The League Operator may make judgments and issue penalties to teams and players who are not breaking hard. Breaking just hard enough to comply with this rule is not a guarantee against penalties. Remember, break as hard as you can with control.
4. After the Break – Various circumstances can occur upon completion of the break. They are:
- a. A foul on a legal break results in ball-in-hand behind the head string and the incoming player may shoot any ball outside the head string (see diagram of table in Team Manual for explanation). A ball that’s dead center or “out” is playable. If it is “in”, the ball is not playable. It is up to the opponent to call the cue ball “in” before it is shot. (See Team Manual for a more complete explanation.)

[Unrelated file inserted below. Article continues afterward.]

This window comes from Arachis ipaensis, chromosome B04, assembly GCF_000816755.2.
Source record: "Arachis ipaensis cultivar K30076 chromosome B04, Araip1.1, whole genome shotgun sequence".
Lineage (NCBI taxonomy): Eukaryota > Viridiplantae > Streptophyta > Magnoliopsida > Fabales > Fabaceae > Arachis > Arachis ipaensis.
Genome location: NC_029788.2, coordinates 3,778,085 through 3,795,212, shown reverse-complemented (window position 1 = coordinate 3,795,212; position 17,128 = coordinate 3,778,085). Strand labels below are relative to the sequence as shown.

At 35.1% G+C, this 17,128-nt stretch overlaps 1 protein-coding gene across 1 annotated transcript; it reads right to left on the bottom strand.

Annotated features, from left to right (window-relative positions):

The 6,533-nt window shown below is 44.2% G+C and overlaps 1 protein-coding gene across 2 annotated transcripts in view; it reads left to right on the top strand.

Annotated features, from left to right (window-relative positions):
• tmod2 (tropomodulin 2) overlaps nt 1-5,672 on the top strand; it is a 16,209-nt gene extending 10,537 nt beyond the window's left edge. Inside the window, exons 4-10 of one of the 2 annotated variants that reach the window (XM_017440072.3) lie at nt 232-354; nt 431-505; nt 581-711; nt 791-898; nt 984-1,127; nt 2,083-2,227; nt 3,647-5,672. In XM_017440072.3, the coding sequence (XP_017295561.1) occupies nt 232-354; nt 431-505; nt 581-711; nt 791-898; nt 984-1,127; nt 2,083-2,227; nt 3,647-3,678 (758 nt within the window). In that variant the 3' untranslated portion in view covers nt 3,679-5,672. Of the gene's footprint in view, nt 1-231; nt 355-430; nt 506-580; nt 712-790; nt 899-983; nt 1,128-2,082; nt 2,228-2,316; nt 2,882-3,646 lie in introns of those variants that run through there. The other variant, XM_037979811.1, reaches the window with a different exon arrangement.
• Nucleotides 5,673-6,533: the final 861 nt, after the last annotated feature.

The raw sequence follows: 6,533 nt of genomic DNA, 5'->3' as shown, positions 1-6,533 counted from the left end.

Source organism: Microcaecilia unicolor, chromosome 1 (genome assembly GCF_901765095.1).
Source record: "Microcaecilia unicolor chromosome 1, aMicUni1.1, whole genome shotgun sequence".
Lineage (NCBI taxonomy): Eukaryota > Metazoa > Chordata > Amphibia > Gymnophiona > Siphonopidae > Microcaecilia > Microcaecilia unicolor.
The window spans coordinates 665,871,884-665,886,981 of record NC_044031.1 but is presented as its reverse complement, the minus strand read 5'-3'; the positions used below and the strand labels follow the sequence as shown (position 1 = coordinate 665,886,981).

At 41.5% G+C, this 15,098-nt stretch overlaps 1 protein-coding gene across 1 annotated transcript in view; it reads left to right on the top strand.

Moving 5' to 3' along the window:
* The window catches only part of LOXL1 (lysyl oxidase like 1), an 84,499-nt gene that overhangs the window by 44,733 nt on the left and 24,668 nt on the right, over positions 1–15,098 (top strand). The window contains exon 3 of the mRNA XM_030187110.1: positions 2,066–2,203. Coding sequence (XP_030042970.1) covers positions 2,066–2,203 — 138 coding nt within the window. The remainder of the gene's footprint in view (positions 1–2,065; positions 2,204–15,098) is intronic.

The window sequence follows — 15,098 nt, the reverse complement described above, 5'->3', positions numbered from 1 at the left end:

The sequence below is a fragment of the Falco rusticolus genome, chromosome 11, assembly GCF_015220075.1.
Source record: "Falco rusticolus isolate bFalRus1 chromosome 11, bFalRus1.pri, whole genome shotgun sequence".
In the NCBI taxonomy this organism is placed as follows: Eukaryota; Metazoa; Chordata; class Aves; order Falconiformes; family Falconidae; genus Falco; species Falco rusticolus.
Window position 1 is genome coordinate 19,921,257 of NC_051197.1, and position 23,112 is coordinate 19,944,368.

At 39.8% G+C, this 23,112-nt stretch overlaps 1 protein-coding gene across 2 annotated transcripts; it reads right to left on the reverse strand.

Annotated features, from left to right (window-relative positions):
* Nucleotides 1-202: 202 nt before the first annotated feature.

b. No balls are pocketed and it is the other player’s turn.
- c. The 8-ball is pocketed. This is a win, unless the player scratches, in which case he loses.
- d. A ball is pocketed; it is still the breaker’s turn and he continues shooting the category of balls he just made.
- e. A ball of each category is pocketed (for example, the 6-ball and the 12-ball). Now the breaker has his choice. He may shoot any ball except the 8-ball (which would be a foul); if he does not foul, anything that goes in counts. If he were to make one of each on his second shot, he would still have an open table and the same choice as after the break. If he were to miss or foul on his second shot, his opponent would have an open table. If the opponent then shoots and makes a ball, but also fouls on the shot, it is still an open table. Open table means a player can shoot a combination involving a stripe and a solid and whichever he makes, without committing a foul, would become his category for the remainder of the game.
- f. If two balls of one category and one ball of the other category are pocketed, it is the shooter’s choice just as in “e” above.